Monday, August 18, 2014


The Two Way Street

Was the name of my 1974 manuscript on creativity which was never published.  Since it dealt with creativity and the value of reverse viewing, I am starting at the end with a series of cartoons it contained.

The caption "Don't say anything, he thinks he's creative." was a jab at myself.  Perhaps it was a reminder to not take myself or my ideas too seriously.  The cartoon followed the final chapter, number 13, which did not particularly talk about how to be creative, but reviewed some ideas I had entertained that did not appear in earlier chapters.

An idea for improving certification processes for teachers and my realization that administrators can be an effective source for good preceded ideas I thought important to work for as a congressman.  I did not run for congress in 1969 after thinking about it and discarding the idea.  An example of one idea entertained was the following in a section on "Social Needs."

"There were programs I was interested in pushing that were dubious campaign issues because of complexity or the potential for misunderstanding or arousing effective opposition.  As a university teacher I enjoyed a retirement program (TIAA-CREF) where my rights were immediately vested and could be taken from job to job.  Why should not all workers have that advantage?  It is especially irritating to see corporations rob older workers of their pensions by either mismanagement or corporate restructuring.  So a federally licensed pension system similar to TIAA-CREF should be a right of all."

Permission to use the above cartoon in non-profit publication or personal use is granted with the hope you will credit

Joseph G. Engemann    August 18, 2014

Wednesday, August 6, 2014



Circulatory systems have evolved and transport things throughout the body.  So transportation is the primary function, but the things transported can be oxygen, nutrients, waste products, and molecules serving a variety of functions.  The transport of many of the substances could be accomplished by a fluid filled body cavity, or just cell to cell in very small organisms.

The need for oxygen in active large animals is greater than can be transported by oxygen dissolved in body fluid of large animals.  So respiratory pigments such a hemoglobin allow a much greater supply of oxygen to be transported rapidly. When oxygen is abundant in the just inhaled air in the lungs it will combine with hemoglobin, but when it reaches tissues where it is depleted it is released.   Typically, the depletion is due to metabolism resulting in production of carbon dioxide which is then carried on the return trip to the lungs for release and elimination with exhaled air.

Circulation of blood in animals with heart, arteries, capillaries, and veins is like a bus route.  Some things go round and round on the route.  Others, such a hormones may go round and round until they are bound up by the target organ.  Those control substances included things that stimulated or inhibited processes in the target organs.  Over time delivery of control substances for specific targets selected processes that became the nervous system enabling precision in control.  But longer acting processes where instantaneous response is not important are adequately served by the circulatory systems of organisms.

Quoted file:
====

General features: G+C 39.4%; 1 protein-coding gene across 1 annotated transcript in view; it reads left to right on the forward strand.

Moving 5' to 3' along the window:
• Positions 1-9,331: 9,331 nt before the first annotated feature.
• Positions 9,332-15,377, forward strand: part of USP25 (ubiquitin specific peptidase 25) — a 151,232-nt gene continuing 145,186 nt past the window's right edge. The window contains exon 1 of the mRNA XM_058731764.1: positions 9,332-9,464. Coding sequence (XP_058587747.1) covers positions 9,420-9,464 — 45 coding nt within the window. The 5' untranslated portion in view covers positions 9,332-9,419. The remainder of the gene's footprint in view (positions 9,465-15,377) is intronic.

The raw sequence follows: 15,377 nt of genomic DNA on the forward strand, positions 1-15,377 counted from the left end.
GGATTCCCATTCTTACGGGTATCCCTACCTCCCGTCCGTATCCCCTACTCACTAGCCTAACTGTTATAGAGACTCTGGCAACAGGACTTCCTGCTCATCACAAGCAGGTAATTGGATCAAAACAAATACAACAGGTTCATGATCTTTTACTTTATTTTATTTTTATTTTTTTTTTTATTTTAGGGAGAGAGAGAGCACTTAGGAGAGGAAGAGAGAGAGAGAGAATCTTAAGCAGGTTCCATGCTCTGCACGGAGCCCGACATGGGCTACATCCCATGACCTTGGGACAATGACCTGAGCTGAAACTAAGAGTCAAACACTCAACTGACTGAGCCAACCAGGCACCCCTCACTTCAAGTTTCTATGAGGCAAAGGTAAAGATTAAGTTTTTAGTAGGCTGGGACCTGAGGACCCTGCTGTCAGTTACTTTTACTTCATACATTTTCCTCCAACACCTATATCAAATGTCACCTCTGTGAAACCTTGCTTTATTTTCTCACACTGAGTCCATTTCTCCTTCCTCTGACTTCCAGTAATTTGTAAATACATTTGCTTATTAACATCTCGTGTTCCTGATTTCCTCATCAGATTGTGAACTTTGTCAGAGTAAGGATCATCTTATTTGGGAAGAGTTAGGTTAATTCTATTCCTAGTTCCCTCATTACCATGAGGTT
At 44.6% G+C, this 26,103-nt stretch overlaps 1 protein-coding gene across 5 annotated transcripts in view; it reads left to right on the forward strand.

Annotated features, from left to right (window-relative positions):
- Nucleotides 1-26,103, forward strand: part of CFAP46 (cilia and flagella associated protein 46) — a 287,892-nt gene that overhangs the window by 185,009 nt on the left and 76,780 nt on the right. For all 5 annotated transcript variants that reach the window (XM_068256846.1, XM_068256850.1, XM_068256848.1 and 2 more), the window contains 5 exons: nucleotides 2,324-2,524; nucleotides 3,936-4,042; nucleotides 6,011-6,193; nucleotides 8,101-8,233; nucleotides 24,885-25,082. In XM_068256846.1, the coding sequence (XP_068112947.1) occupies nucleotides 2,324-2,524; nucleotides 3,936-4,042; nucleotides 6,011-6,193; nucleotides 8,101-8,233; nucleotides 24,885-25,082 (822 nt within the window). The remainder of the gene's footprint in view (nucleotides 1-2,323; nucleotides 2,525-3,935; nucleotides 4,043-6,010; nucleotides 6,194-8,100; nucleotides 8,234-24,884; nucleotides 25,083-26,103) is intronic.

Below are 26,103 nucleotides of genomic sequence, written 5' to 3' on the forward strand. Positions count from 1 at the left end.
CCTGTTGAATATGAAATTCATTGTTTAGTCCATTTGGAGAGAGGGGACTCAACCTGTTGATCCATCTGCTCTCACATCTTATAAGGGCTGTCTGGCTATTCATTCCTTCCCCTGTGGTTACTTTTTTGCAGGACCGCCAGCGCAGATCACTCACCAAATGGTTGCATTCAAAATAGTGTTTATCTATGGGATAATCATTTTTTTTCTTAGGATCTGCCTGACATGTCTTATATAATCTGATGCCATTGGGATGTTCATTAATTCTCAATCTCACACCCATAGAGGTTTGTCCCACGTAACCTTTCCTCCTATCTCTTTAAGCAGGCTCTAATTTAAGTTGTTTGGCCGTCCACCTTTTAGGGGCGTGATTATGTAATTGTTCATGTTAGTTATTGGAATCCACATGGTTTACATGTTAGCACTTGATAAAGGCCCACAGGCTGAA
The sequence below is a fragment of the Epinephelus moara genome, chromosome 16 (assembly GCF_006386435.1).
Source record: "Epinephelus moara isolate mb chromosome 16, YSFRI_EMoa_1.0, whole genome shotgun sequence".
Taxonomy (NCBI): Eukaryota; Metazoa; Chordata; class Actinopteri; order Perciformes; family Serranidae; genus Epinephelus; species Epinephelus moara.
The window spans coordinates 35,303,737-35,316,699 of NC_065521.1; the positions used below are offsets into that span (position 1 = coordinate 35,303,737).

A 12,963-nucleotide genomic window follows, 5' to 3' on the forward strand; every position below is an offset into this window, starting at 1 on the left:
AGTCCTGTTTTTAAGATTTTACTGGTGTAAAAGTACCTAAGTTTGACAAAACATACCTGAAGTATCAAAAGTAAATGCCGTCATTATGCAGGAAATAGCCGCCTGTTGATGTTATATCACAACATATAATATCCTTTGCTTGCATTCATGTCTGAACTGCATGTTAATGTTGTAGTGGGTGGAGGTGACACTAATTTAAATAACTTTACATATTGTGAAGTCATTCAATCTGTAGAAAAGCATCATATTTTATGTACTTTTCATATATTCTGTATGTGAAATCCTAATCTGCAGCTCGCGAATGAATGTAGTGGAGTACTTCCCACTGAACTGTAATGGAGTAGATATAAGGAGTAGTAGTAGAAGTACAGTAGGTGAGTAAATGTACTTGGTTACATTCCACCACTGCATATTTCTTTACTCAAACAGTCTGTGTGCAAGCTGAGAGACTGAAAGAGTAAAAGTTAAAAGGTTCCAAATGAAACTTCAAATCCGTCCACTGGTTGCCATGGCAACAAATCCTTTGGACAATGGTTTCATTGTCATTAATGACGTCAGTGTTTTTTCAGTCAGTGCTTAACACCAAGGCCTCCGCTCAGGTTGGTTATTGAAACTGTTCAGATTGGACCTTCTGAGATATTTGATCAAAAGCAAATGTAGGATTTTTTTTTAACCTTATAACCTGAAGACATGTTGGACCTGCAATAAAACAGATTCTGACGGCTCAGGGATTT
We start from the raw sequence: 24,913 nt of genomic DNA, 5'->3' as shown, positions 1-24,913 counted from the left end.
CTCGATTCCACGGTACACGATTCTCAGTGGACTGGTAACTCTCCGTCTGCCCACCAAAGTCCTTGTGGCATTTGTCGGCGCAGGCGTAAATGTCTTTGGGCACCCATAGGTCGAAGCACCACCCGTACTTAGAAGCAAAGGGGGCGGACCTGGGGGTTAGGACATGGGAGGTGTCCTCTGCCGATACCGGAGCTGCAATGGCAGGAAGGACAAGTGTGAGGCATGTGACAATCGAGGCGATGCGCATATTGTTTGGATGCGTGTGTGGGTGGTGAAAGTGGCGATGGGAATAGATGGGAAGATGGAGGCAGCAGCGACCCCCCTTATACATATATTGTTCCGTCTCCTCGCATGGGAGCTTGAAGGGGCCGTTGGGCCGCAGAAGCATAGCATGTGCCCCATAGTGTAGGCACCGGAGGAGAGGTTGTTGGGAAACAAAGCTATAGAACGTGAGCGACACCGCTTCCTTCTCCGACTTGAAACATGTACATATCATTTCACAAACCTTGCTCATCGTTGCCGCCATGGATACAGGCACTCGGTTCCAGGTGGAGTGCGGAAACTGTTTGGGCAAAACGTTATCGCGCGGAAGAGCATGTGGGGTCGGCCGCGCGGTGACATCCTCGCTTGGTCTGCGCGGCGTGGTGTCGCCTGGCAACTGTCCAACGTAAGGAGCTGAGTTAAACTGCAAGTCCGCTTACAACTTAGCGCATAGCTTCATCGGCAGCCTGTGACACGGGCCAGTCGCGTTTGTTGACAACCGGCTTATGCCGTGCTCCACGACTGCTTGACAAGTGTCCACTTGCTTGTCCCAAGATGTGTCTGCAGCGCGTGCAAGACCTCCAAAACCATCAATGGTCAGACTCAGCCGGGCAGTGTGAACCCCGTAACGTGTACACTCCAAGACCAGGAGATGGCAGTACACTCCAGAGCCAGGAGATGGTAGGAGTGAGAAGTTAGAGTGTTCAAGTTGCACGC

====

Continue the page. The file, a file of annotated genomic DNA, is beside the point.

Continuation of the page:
No circulatory system
Many students have had the opportunity to see circulation within cells while observing Amoeba, Paramecium, or plants such as Elodea with  microscopes.  Similar cytoplasmic movement can occur in animals with circulatory systems.  Movement of the organism can provide some functions of a circulatory system by leaving waste behind as areas with more oxygen and food are reached.

Gastrovascular type circulatory function
Animals in the phylum Cnidaria (jellyfish, corals, and related forms) and Platyhelminthes (flatworms) are the major groups with gastrovascular type systems.  The name comes from it being the central digestive cavity which may be branched reaching all the parts of the body and having the capacity to carry on digestion as well as circulation enhanced by body movements and sometimes cilia.

Body cavities as circulatory systems
In the previous types the space between the epidermis covering the body and the organs such as gonads and guts are filled with either mesoglea (jellylike material and few cells) or parenchyma (large water-laden cells) through which materials can diffuse, but where little metabolic work is done.  The simplest body cavity to contain organs is called a pseudocoel because it lacks a lining of epithelial cells as in those with a coelom (as found in all eucoelomate higher phyla).

The importance of the coelom for provision of circulatory function is indicated by small organisms such as the bryozoans.  In the photo below of several polyps (or zooids) of a colonial species, Pectinatella magnifica, the particles in the space between gut and body wall are circulated with the body fluid propelled by patches of ciliated cells on the lining.

Body fluids of many organisms such as the above also serve a skeletal function of support for the body when fluid is confined within the body and compressed to keep the organism inflated.  The exact evolutionary relationship of the bryozoans is not certain.  They are a very old group that may have no close ancestry to advanced phyla, or they may be derived from more advanced forms due to reduction much as occurred in the pogonophorans.

Blood vascular systems as circulatory systems
The origin of the blood vascular system is speculative.  It seems consistent with the gradation seen in animal complexity that the lateral branches (or a dorsal branch) of the digestive system seen in flatworms took on another function as the animals grew longer and developed an anal opening for the central branch.  Over time
muscles providing peristaltic movement of contents were gradually converted into hearts as needed.  The annelid worms and the fishes provide examples of some of the steps along the way to the system seen in mammals.

Blood of vertebrates
Blood cells of vertebrates are often categorized as white blood cells and red blood cells.  Most vertebrates, including fish, amphibians, reptiles, and birds, have large, nucleated, football-shaped red blood cells. Mammals have small red blood cells that are flattened disks (usually characterized as biconcave disks) that lack a nucleus when mature.  Vertebrates have hemoglobin in their red blood cells and thus help keep the viscosity of the blood lower.  The cells, in addition to lowering blood viscosity, may help improve the transfer of materials in the capillaries of organs by making the whole fluid column in the capillary move at the same speed.  The wiping action, in effect, reduces the diffusion distance for materials being exchanged.